The best mountain bike lights

Seek out new trails at night with 2015's best lights

A good front mountain bike light frees you up to night ride at any time – whether you want to take to the trails at night or just beat the shorter days in winter.

We've rounded up the best mountain bike lights of 2015, as reviewed by our sister mags Mountain Biking UK and What Mountain Bike and by the BikeRadar editorial staff around the world. Our testers spend many, many hours thrashing these units all year round as well as checking and measuring manufacturer claims, so our tests are the most authoritative in the business. We've been doing them year in and year out for longer than we care to remember, so we're ideally placed comment on their long term reliability and the customer support offered with confidence too. Read on to find out how we rated the latest crop of lights.

Updated December 2015.

The best mountain bike lights

If talk of lumens, mAh and LEDs leaves you utterly in the dark, then check out our buyer's guide to mountain bike lights to cut through the jargon. And to see beam shots for the lights listed below, take a look at the individual reviews.

Lumicycle Enduro Explorer – editors' choice

£285 / US$455 / (AU$N/A, but can be bought from Lumicycle website and shipped internationally)

BikeRadar score4.5/5

Lumicycle explorer enduro: lumicycle explorer enduro

"With a revised head unit that improves sealing and cooling plus improved optics for more of a beam spread, the Explorer remains our top night riding light. Add in a Smart Boost mode that’ll kick out 3500 lumens and you’re basically riding in your own patch of daylight. Reliability and backup are legendary too."

Read our full review of the Lumicycle Enduro Explorer

Magicshine Eagle M2 – best value

£100 / $210 / AU$292

BikeRadar score4.5/5

Magicshine eagle m2: magicshine eagle m2

"Packing a two-row LED arrangement with three lower floods and three upper spots, this all-new unit from the Far Eastern lighting specialist gives plenty of beam options out on the trail. With a maximum output of 2500 lumens it’s seriously bright too. The head unit detaches easily from the stable, semi-permanent bar clamp and the hard case battery has twin rubber straps for security plus a Velcro strap to keep the cable tidy.”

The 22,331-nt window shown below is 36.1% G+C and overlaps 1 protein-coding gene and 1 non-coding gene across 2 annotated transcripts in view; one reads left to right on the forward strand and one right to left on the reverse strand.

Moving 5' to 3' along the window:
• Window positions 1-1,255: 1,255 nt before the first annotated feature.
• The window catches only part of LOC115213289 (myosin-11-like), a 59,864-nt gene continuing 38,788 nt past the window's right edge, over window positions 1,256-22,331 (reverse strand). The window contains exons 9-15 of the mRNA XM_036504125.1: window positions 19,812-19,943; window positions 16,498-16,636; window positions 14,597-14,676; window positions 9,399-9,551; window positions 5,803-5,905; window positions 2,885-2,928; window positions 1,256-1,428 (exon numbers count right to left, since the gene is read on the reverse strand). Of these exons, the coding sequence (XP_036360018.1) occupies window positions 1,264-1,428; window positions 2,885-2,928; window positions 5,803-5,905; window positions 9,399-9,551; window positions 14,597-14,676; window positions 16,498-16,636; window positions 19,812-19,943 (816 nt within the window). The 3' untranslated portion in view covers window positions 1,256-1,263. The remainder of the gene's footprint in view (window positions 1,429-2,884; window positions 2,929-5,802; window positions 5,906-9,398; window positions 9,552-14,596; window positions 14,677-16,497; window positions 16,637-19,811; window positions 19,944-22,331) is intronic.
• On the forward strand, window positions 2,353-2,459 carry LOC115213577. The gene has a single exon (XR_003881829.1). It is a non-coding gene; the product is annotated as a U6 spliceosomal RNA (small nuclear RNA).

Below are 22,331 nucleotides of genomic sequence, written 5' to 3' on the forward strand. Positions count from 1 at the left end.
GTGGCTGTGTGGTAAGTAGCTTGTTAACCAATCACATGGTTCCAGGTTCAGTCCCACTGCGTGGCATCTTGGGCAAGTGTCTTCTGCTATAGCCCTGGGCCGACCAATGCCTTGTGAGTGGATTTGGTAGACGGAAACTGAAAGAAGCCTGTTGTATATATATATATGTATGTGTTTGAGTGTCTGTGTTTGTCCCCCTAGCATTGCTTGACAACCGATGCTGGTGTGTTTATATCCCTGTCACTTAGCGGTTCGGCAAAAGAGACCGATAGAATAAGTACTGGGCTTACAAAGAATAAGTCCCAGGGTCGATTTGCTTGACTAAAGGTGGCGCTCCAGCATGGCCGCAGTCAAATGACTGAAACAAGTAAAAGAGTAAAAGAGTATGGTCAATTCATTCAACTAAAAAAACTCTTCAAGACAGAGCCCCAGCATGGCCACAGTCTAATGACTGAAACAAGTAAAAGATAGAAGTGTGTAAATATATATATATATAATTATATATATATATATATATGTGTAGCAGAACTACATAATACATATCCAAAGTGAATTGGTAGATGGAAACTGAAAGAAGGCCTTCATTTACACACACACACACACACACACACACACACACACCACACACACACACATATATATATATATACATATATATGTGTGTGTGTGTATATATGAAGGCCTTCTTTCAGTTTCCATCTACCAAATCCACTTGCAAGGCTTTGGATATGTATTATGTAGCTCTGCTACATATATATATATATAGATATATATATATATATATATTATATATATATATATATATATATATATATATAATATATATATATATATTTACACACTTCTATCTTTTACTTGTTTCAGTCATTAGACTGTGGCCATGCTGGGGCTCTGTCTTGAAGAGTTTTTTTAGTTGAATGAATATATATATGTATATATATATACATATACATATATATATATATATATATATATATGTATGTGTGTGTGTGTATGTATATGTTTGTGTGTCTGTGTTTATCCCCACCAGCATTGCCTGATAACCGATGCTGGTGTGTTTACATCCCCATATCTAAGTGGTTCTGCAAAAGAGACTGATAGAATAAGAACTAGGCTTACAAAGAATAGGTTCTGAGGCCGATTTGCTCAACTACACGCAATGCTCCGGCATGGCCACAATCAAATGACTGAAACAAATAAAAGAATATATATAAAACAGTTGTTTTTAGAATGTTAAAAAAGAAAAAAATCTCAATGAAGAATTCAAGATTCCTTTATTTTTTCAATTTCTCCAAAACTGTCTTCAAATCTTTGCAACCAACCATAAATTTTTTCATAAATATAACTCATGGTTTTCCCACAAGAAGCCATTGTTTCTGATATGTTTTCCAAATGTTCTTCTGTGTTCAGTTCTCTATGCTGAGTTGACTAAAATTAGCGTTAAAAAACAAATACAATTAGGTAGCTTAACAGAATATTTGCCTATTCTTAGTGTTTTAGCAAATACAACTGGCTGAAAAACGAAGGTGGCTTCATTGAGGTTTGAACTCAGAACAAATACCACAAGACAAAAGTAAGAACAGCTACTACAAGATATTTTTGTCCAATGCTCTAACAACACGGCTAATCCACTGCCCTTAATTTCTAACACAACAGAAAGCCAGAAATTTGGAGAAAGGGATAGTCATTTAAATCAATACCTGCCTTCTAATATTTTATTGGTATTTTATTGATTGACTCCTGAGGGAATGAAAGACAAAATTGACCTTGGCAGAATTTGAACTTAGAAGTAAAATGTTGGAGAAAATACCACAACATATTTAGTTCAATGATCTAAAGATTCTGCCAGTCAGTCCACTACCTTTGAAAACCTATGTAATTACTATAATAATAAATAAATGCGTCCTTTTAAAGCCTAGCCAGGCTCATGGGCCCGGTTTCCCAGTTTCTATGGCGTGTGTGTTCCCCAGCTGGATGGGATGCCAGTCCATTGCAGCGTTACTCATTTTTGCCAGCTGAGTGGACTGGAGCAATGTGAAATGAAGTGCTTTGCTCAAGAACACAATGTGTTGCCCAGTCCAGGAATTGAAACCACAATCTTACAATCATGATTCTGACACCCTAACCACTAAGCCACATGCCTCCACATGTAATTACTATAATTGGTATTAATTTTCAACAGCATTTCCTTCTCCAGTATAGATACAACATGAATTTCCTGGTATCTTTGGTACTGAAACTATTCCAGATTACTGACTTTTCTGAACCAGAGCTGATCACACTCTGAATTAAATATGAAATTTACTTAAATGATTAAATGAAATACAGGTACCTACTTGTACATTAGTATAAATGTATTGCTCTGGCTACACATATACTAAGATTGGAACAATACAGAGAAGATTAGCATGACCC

Read our full review of the Magicshine Eagle M2

MTB Batteries Lumenator

£122.55 / $NA / AU$ N/A (but can be bought from MTB Batteries website and shipped internationally)

BikeRadar score4.5/5

MTB batteries lumenator: mtb batteries lumenator

“It’s been around a while, but with 1800 lumens from the twin LED head unit it gives a decent enough spread for bar use and enough reach to spot trail trouble far enough ahead at speed. It’s all the light you need in an outstandingly practical, reliable system at an excellent price.”

Read our full review of the MTB Batteries Lumenator

Exposure MaXx D Mk8

£345 / $523 / AU$NA

BikeRadar score4.5/5

Exposure maxx d mk8: exposure maxx d mk8

“This all in one unit avoids the hassle of battery and cable mounting issues and also boasts an impressive 2600 lumen output with a nicely balanced beam spread. With a percentage run-time readout and special three level ‘Reflex’ mode that uses accelerometers to automatically adjusts output depending on how wild your ride is, it’s suitably high tech too.”

Read our full review of the Exposure MaXx D Mk8 / Buy from Chain Reaction Cycles